AN ATTEMPT AT COMPROMISE
LUTHER did not leave Wittenberg. We do not know whence came the rift in the threatening clouds which had been gathering around him so thickly that even the elector felt that he could give him no guarantee of safety. Whatever the cause, the decided ring of Frederick's reply to Cajetan on December 8, 1518, marks a new self-assurance on the part of the elector, and the fact that the brief and sturdy document was at once given circulation in Germany both by the prince's secretary and by Martin himself1 indicates that the Saxon ruler felt his position assured enough to come into the open in claiming a hearing for the professor.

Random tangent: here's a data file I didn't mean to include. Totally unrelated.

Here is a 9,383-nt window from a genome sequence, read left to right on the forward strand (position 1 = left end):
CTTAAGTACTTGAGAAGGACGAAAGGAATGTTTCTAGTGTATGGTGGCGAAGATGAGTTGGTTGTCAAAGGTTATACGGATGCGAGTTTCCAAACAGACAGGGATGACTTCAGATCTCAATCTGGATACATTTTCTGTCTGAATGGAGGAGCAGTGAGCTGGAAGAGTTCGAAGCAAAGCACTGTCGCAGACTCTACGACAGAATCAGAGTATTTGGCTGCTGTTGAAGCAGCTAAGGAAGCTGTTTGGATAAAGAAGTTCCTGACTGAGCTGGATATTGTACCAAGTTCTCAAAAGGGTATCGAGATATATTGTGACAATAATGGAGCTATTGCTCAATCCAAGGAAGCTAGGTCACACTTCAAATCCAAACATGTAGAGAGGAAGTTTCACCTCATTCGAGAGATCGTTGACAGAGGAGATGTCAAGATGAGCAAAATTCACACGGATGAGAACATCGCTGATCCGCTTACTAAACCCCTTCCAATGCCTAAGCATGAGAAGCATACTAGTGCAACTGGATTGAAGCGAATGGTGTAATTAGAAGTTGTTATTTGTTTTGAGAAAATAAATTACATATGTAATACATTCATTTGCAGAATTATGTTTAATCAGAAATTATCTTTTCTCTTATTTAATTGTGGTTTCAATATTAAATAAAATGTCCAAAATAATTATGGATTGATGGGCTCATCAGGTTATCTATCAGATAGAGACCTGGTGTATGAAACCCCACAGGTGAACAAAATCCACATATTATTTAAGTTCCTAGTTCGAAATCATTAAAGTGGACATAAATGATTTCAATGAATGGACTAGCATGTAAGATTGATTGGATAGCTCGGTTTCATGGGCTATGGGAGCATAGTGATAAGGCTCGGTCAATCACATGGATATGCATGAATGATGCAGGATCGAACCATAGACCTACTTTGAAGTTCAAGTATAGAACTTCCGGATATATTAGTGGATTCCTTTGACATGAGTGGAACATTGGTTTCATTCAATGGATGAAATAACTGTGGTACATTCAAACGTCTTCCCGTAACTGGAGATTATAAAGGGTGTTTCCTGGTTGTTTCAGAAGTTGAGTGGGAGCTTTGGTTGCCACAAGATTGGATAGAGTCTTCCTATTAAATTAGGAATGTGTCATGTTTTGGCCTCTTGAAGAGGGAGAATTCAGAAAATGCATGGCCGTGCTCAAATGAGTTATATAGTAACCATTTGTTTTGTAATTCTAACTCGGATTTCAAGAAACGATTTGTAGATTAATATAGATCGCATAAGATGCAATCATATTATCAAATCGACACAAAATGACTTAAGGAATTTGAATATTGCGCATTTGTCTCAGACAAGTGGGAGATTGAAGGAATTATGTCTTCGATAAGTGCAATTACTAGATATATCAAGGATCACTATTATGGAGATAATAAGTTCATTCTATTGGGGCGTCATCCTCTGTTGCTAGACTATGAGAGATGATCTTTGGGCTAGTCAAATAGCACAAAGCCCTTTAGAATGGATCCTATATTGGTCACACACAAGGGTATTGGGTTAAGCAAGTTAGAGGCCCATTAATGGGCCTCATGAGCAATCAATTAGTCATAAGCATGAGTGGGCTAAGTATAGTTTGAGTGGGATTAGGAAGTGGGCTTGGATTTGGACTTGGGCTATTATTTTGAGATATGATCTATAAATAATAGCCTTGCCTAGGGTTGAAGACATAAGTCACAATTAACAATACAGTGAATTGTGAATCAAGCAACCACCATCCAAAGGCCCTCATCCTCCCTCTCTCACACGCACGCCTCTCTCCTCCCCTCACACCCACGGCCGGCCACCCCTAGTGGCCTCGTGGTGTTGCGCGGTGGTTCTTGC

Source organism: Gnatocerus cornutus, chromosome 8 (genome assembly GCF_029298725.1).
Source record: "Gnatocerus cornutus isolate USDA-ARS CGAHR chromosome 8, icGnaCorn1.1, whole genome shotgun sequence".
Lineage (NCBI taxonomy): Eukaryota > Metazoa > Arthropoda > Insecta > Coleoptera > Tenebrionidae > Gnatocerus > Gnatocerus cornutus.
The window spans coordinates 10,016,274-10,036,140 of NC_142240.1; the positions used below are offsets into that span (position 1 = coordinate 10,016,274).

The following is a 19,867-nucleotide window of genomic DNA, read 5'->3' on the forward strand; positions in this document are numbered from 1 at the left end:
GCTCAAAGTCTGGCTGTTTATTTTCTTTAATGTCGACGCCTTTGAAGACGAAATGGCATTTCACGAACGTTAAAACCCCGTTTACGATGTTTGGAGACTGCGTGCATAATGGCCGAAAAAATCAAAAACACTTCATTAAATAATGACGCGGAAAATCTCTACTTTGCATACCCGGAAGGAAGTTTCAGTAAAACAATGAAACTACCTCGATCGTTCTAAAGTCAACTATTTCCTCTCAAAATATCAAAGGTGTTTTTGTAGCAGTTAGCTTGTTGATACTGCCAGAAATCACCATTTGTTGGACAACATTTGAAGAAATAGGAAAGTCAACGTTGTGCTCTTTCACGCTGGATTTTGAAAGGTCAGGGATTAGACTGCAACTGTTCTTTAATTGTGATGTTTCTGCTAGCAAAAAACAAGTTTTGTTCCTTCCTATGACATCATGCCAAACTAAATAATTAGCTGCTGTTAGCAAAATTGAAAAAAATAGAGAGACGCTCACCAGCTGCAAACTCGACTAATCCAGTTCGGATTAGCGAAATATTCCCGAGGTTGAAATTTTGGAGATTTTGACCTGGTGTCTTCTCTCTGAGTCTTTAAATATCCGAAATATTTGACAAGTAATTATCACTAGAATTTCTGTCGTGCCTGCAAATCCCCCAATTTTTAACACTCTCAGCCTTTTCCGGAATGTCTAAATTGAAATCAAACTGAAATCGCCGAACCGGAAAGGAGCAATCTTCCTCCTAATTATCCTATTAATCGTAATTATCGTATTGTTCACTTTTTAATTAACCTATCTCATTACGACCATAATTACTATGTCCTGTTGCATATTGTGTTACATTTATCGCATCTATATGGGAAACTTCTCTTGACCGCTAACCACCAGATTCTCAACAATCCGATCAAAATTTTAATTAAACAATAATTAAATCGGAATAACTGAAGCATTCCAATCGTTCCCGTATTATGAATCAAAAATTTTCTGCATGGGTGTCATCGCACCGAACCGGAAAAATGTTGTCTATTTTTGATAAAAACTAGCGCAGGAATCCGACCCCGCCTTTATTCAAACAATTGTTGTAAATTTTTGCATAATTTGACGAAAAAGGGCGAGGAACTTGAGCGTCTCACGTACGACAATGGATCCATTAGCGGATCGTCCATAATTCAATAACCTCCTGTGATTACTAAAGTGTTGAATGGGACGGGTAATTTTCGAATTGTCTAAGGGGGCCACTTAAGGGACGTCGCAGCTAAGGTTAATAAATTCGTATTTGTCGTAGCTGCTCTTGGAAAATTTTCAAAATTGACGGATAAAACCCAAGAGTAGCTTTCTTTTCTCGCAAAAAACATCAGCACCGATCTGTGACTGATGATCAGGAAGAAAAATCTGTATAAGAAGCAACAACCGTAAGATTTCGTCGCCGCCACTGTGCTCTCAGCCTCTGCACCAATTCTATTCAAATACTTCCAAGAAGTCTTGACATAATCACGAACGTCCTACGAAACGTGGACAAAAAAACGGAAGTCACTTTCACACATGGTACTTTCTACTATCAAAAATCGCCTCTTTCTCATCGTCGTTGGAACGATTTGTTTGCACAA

The political game between the German princes and Rome was becoming more and more intertwined with Luther's struggle against Roman authority. At the Augsburg Diet the princes had, as we have seen, presented their gravamina against the Church, and Spalatin, reporting on Frederick's action in this body, records with satisfaction that his prince opposed an indulgence suggested by Cajetan for a war against the Turks. In December, 1518, the elector and Duke George met in Jena to consider Cajetan's request for a tax to support the same cause, and Spalatin writes to Martin to inquire whether such a war might be approved on the basis of Scripture.2 Martin, therefore, who three years earlier had intimated to Spalatin that he regarded the elector "seven times blind" in spiritual matters, although the wisest of men in temporal affairs,3 evidently draws new courage from Frederick's attitude about the turn of the year. His letters bear the stamp of increasing self-confidence, which at times finds vigorous expression.4____________________